Holocaust Remembrance Day (Yom HaShoah) & The Fordham Libraries Rosenblatt Holocaust Collection
By Evan Frankl, Reference Librarian, Fordham Westchester Campus
Many of us are probably familiar with the “holiday” of International Holocaust Remembrance Day. You may have seen this on social media through the international #WeRemember campaign. This “holiday” was established by the U.N. General Assembly to mark the date (January 27th) that the most infamous of extermination camps, Auschwitz, was liberated by the Soviet Army of the Allied forces. This solemn event marks the darkest chapter of the 20th century, and is a rare occasion of near-unanimous international support for a memorial. However, there is another annual day of remembrance that is observed each year – this year from the evening of April 17th through April 18th. It is known as Yom HaShoah.
What is Yom HaShoah?
Since before its creation in 1948, the people of Israel, a percentage of them arriving as Holocaust survivors, were determined to set aside a memorial date for the tragedy that had befallen the Jewish communities of Europe. An initial proposal was made to set aside the date of the Warsaw Ghetto uprising (pre-World War II Warsaw, Poland having the world’s second-largest Jewish community, after New York City). However, since this fell during the Jewish holiday of Passover (or Pesach), it was not considered appropriate. A compromise set the new “holiday” at seven days after the end of Passover (source: Haaretz). This year, Yom HaShoah starts on the evening of April 17th.
As seen in this report from I24 News (2022), all of Israel – both secular and religious – have developed an annual series of rituals (with Interfaith participation) to mark the date. The most public display of Yom HaShoah is the two-minute nationwide “freeze.” Traffic stops and people stand in place, while air raid sirens wail throughout the country.
As a religious holiday, Yom HaShoah is relatively new, and both the liturgy and rituals throughout the various Jewish communities are still very much in flux. In New York, as across the U.S., ceremonies may be public or private, led by clergy or laypersons, held in sanctuaries, Jewish Community Centers, or public buildings. Commonalities include the lighting of 6 memorial candles, the chanting of a special version of the prayer El Maleh Rahamim (G-d Full of Compassion), and a group recitation of the Mourner’s Kaddish (“sanctification,” a prayer still chanted in its original Aramaic.)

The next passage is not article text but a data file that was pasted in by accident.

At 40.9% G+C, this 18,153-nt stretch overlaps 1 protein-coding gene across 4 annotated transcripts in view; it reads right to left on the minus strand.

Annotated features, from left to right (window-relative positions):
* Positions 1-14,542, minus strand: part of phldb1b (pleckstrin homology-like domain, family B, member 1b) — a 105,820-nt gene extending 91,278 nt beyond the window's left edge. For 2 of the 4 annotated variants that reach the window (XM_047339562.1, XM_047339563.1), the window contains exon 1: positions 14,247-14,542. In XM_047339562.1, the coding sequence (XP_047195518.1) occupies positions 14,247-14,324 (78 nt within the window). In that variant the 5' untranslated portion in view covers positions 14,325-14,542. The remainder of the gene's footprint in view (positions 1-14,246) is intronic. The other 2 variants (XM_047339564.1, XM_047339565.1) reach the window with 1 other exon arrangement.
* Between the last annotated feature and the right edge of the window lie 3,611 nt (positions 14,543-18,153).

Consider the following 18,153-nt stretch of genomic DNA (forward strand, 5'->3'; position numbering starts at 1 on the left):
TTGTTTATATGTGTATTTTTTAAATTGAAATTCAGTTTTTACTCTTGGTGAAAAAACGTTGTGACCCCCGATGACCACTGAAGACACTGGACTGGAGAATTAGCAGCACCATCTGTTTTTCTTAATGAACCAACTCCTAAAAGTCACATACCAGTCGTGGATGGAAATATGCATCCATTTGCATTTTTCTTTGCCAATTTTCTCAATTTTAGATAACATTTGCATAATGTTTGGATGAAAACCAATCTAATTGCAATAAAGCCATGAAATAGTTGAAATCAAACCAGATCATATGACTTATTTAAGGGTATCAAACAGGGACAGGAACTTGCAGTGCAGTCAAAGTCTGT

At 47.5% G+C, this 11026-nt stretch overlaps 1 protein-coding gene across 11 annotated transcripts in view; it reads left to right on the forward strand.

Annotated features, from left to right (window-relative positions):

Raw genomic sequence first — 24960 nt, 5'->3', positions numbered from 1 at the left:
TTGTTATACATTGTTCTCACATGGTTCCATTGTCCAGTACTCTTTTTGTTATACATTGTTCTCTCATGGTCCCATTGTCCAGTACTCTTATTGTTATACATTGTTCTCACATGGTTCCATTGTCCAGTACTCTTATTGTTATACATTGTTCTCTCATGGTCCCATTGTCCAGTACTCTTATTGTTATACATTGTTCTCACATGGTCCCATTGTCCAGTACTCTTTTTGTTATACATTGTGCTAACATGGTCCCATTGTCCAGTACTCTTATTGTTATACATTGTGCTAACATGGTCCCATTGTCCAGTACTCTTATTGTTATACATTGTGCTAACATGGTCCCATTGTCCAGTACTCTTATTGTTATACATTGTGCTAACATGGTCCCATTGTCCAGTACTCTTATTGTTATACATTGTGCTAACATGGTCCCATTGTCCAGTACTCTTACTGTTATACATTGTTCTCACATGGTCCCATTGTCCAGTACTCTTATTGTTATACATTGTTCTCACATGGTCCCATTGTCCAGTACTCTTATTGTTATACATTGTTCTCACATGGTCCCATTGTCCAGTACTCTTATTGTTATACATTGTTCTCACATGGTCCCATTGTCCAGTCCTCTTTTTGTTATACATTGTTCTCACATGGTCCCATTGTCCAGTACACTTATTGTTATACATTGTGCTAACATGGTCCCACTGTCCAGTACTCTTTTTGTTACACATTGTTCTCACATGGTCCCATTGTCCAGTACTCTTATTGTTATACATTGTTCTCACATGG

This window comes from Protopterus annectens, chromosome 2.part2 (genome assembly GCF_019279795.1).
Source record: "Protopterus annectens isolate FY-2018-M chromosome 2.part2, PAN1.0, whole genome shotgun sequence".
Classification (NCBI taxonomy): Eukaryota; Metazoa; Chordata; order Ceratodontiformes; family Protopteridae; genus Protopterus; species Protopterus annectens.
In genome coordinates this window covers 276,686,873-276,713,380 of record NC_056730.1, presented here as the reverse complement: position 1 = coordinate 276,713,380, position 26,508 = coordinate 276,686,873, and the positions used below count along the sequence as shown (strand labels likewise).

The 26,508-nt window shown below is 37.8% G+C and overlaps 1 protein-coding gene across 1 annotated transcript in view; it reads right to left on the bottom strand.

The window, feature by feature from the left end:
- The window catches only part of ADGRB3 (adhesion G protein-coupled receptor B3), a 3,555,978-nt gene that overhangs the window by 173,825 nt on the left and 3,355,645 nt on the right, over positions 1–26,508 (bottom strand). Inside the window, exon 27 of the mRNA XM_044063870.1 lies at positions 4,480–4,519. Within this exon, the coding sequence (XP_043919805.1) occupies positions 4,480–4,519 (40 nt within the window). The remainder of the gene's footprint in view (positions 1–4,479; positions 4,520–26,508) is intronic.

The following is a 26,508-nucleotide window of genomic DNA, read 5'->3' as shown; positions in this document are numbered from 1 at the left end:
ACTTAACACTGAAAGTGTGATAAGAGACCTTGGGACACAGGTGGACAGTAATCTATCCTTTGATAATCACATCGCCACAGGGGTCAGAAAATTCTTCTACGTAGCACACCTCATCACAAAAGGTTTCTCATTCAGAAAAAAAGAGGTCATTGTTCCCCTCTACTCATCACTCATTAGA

The Rosenblatt Holocaust Collection at Fordham University Libraries
Fordham alum Mr. Sidney Rosenblatt (FCLC ’82) believed that during his time studying at Fordham, the Library’s holdings regarding the Holocaust were inadequate for a first-class research university. In 1991 he decided to start a collection of Holocaust books at Quinn Library (later moved to the Walsh Library) that has grown into a collection of over 10,000 books, films, & artifacts.
As with many atrocities, there was an initial surge of newspaper coverage and books published. However, given the combination of survivors happy just to have survived, and mid-20th century custom that people did not discuss their war experiences, publication of Holocaust memoirs and research books only started to significantly increase in the last 30 years (about the time of the start of the Rosenblatt Collection). The Rosenblatt collection contains a great number of personal memoirs (and biographies) from different facets of the Holocaust. Almost 200 of these volumes were published in the last decade. Although far from “light reading,” there are almost 300 volumes (most in English) of appropriately toned fiction written about the Holocaust in the Rosenblatt collection.
Even graphic novels have entered Holocaust literature, the most famous being the Maus series by Art Spiegelman.
An invaluable part of the Rosenblatt Holocaust Collection Guide is the “Holocaust Studies in America” section. This provides links to twenty different museums and archives (such as the archives of the Leo Baeck Institute, and the Kupferberg Holocaust Resource Center and Archives) to assist with research on both the macro and local level. New York City alone has at least 11 such collections.
Museums and Places of Reflection
Probably the most famous Holocaust museum in the U.S. is the United States National Holocaust Memorial Museum, opened in 1993 near the National Mall in Washington, D.C. For those members of the Fordham community wanting a closer physical resource, the Museum of Jewish Heritage: A Living Memorial to the Holocaust can be found locally in Battery Park City. For outdoor, contemplative experiences, the Fordham community has two options: first, the Warsaw Ghetto Memorial Plaza (Riverside Park at 82nd St.) is only 1.5 miles from Lincoln Center campus. Second, the Garden of Remembrance in downtown White Plains is only 2 miles from Westchester campus.
According to estimates produced by researchers for the Conference on Jewish Material Claims Against Germany, there are now under 50,000 Holocaust survivors alive in the United States, and the majority are over age 85. There will only be 10-15,000 survivors left by the end of this decade. As the last of this generation fade into history, it is important to learn, important to remember, and most importantly – to never forget.